The UK’s departure from the European Union has created an “extra headache” and additional costs, designers have told Dezeen.
“It’s terrible,” said London-based architect Arthur Mamou-Mani. “We have customs agents now dealing with our imports and exports.”
“Everything has become an admin nightmare, uselessly complicated and deterring European clients,” he added. “I think people that voted yes just didn’t realise how much hassle all this would be.”
Work lost due to “extra headache”
The Brexit transition period ended on 31 December 2020, with a last-minute trade deal agreed between the UK and the EU.
But design companies are only now finding out how the UK’s departure from the EU will impact their businesses.
“We had not anticipated that it would affect our studio,” said Nina Tolstrup, founder of east London design firm Studiomama.
“We just thought that materials would be more expensive and queuing in the airports getting in and out of the country.”
“But this has not been the case,” she added. “Sending and receiving samples or models is now delayed and starting to arrive with unexpected extra cost.
“We have clients that we work with that prefer not to deal with the extra headache of paperwork.”
To get around this, Tolstrup is now considering setting up a studio within the EU.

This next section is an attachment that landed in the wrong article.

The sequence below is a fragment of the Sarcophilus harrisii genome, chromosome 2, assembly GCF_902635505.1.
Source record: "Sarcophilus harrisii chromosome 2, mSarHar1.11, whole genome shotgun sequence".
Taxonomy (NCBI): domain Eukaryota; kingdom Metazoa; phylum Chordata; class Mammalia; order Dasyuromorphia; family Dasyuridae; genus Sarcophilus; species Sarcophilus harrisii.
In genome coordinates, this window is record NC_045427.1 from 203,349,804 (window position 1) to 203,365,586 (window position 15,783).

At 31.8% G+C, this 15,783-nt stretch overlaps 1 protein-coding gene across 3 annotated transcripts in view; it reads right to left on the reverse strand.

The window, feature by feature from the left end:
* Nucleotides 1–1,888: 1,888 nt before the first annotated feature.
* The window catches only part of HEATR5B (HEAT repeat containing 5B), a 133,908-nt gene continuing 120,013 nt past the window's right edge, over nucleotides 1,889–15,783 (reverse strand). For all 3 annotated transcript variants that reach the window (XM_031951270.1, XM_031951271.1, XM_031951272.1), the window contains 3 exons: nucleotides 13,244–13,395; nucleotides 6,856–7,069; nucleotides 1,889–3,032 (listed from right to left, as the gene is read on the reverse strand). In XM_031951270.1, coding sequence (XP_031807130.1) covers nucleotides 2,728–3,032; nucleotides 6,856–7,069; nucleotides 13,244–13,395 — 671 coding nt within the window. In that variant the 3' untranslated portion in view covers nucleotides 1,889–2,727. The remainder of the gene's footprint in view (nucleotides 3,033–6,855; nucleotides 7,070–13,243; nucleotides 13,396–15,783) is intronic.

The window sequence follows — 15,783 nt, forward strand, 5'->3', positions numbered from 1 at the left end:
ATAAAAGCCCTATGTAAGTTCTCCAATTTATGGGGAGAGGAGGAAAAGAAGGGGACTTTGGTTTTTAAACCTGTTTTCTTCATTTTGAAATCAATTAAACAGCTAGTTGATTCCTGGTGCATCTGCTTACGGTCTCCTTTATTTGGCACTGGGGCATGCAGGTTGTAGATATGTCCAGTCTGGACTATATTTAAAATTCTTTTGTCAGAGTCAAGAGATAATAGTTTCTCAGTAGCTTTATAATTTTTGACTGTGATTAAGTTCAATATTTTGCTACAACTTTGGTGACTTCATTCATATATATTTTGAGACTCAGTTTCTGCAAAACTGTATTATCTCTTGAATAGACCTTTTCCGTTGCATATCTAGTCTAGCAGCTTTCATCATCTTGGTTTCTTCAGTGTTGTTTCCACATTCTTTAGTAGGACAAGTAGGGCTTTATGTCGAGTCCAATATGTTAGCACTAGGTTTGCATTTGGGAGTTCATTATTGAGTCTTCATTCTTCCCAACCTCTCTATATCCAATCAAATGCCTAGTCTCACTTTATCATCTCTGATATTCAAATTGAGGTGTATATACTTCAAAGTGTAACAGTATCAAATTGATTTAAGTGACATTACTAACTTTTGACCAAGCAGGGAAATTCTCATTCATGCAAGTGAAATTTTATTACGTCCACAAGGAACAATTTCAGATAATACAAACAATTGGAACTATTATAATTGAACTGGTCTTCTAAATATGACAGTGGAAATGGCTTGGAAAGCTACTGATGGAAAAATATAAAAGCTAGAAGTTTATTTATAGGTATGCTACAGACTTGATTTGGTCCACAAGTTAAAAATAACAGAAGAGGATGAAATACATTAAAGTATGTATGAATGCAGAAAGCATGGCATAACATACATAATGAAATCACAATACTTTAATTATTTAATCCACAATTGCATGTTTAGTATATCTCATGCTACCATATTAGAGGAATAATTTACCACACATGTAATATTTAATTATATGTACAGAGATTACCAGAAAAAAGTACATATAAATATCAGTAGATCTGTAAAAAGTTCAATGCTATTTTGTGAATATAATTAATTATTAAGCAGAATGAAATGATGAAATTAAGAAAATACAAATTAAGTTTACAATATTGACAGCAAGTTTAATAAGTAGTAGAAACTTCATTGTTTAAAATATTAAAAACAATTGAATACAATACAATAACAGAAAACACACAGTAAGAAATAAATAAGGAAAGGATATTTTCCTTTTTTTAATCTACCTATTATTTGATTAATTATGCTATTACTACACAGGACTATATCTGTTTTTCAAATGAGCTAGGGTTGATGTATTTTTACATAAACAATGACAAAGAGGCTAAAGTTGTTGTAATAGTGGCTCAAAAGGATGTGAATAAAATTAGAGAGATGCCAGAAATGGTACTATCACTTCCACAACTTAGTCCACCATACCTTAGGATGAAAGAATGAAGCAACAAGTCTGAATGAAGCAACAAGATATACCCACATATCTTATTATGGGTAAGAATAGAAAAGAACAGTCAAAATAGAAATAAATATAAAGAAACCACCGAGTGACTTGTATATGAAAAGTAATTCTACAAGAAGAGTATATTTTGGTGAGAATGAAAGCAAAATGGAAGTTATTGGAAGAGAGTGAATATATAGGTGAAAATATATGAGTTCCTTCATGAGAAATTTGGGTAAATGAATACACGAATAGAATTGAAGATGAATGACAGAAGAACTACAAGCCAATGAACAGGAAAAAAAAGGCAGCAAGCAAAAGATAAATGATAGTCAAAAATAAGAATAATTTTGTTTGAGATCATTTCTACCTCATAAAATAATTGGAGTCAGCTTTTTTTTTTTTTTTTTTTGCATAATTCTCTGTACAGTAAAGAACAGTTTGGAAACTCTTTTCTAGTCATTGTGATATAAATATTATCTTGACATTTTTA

“It is all a bit blurred as some delays are being assigned to the pandemic,” said Tolstrup. “We are not sure at this point how to mitigate the impact but setting up in EU is one thing we have to investigate.”
Last month, Waugh Thistleton Architects director Andrew Waugh told Dezeen he too was setting up a European office to mitigate the impact of Brexit.
Delays with couriers and freight forwarding
Other studios reported delays and unexpected fees when transporting goods between the UK and the continent.
“Before Christmas, I sent a sample to a manufacturer with DHL that arrived the next afternoon, as usual,” recalled British designer David Taylor, who is based in Sweden.
“At the beginning of January, I sent a prototype to a UK based consultant with DHL,” he said.
“It took a week and I had to pay £65 and another tenner for brokerage fees. As a UK citizen, the implications of this breaks my heart.”
In response to increased administration architecture charity Open City, which runs Open House London, has suspended sales of its books to EU countries.
“Open City has had to suspend all sales of our books to Europe because it is more paperwork and cost than our tiny team can handle,” said Open City director and Dezeen columnist Phineas Harper.
“The government has had four years to come up with a way to leave the EU sensibly but has totally failed us.”
“Doing business in Europe becoming more complex”
London design studio Lee Broom also reported issues with shipments to the continent.
“The main issue we are experiencing is not ours directly but that of our courier and freight forwarding partners,” said Lee Broom CEO Charles Rudgard.
“They have had so little time to prepare for Brexit as the final deal was agreed so late,” he told Dezeen. “We have found that their IT and Customer Service teams are sometimes overloaded.”